With reference to FIG. 5 loading screw 66 is extended and indicator screw is in the zero (or low) position. This is shown by screw indicator marker 76 seen through port hole 56. With the screw indicator marker in the low position, the tension on loading spring 78 is least. As loading screw knob 68 is turned, loading screw 66 causes screw indicator marker 76 to be raised and at the same time more pressure is placed on stem rod 52 which abuts fixed pen 33. As the loading screw is turned, it forces the stem rod 52 against the fixed pin 33 causing the shortened connective tissue of the frozen wrist, forearm and/or elbow to stretch. The device is kept in this position as long as the patient can stand the stretch-tension. The pressure can be increased by turning the loading screw to maximum 9 as shown by the indicator screw 76 in port hole 56. Once this maximum pressure is maintained and the patient is comfortable with that degree of pressure, the loading screw knob can be turned to bring indicator marker to the zero area and the removable pin can be inserted in green hole 67, and the process repeated by increasing the pressure on the loading screw to thereby gain added stretch in connective tissue of the frozen wrist, forearm and/or elbow. By continuing to increase the pressure on the loading spring 78 by the use of the loading screw 66, maximum stretch of connective tissue is achieved and the mobility of the patients wrist, forearm and/or elbow can be restored.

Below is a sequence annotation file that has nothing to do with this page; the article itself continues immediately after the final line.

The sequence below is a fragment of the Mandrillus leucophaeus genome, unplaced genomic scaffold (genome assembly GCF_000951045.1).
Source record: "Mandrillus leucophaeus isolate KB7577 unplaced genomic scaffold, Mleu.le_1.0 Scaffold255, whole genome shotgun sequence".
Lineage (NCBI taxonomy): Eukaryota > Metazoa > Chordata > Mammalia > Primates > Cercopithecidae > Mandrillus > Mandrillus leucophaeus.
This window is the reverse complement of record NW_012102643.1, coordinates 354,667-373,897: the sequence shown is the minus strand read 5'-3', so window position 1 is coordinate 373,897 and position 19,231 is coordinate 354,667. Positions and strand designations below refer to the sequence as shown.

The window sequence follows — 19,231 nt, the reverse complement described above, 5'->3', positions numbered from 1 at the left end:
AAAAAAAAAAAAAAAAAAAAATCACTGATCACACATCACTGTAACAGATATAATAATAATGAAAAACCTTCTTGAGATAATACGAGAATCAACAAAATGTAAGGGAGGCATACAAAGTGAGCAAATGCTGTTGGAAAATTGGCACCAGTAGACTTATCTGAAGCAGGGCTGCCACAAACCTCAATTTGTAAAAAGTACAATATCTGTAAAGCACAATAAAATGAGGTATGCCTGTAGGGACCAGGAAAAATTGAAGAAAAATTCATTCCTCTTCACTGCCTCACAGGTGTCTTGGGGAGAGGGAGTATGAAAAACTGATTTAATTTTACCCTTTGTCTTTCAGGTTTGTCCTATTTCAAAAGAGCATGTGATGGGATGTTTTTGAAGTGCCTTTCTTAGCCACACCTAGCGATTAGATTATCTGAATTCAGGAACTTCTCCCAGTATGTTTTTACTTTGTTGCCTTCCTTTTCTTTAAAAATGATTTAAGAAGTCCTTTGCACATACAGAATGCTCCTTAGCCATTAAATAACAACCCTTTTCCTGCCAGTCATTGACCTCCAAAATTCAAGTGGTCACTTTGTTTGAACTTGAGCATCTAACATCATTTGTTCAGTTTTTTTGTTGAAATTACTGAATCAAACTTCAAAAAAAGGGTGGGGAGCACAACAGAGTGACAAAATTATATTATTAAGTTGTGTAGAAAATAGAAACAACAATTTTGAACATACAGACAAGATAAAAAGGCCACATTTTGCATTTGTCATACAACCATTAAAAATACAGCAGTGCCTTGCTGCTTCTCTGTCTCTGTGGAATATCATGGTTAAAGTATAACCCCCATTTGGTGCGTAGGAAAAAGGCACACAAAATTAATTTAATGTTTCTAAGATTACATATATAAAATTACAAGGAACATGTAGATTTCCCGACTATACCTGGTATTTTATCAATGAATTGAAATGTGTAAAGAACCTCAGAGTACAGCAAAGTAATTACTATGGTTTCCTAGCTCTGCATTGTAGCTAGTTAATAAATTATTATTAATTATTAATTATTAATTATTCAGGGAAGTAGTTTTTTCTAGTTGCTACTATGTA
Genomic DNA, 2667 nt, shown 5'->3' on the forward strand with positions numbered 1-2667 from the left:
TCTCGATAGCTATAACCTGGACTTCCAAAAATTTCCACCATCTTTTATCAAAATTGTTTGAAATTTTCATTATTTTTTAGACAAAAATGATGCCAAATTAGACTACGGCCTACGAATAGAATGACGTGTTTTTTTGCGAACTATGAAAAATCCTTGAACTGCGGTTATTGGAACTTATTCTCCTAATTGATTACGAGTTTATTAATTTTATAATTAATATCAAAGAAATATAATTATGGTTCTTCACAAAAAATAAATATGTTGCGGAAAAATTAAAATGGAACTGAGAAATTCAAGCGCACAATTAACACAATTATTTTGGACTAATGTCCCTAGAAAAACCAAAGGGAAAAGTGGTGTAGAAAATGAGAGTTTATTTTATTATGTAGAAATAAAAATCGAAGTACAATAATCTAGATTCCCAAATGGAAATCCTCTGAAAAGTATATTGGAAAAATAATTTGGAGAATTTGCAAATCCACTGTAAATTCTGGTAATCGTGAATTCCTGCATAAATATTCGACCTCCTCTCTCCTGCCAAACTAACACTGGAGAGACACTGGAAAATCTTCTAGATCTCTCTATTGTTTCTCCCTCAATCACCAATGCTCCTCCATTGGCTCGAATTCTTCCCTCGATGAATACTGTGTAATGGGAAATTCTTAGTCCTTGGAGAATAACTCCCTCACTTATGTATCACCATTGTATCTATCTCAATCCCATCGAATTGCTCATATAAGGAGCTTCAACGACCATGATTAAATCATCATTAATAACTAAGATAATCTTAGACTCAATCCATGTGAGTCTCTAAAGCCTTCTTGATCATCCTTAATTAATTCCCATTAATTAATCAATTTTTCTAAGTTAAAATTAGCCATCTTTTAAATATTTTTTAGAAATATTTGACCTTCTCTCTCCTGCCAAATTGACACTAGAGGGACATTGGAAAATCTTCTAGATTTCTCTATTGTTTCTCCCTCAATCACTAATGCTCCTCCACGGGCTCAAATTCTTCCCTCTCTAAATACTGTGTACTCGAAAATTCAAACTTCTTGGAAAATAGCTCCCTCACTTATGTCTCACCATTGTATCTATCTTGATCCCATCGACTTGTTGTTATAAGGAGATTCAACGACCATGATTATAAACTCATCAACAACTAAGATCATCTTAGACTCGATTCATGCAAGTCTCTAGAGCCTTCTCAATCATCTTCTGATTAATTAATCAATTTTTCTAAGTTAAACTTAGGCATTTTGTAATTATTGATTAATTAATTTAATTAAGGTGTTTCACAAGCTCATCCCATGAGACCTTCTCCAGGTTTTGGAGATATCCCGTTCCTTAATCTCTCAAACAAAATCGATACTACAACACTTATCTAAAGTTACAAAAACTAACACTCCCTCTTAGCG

FIGS. 9 to 13 and 16-21 are views of the housing tube assembly 50. The tension mechanism is contained in a housing tube 54. FIG. 9 illustrates a loading screw knob 68 and loading screw 66 which presses an indicator bar 72 and spring spacer 73. With reference to FIGS. 11 and 12, the load spring 78 fits over the spring spacer 73 onto bottom support 77 and chisel tip 80 fits inside and over the loading spring 78. In turn, the chisel tip 80 abuts the joint 55 of the stem rod and joint assembly which is housed in housing head 84. The joint and its surface are set to rotate about journal 82.
With special reference to FIG. 11, there is shown a sectional view of the tension mechanism contained in the tension housing tube 54, and housing head 84 with stem rod 52 attached to joint 55 which abuts chisel tip 80. Chisel tip 80 applies tension to the joint through loading spring 78 which in turn can have tension put on it through loading screw 66 and loading screw knob 68. As the loading screw knob 68 and loading screw 66 are tightened more and more pressure can be applied to the loading spring 78 which exerts more pressure on the stem rod 52 when the device is used. The amount of pressure is indicated by a screw indicator marker 76 (best shown in FIG. 9).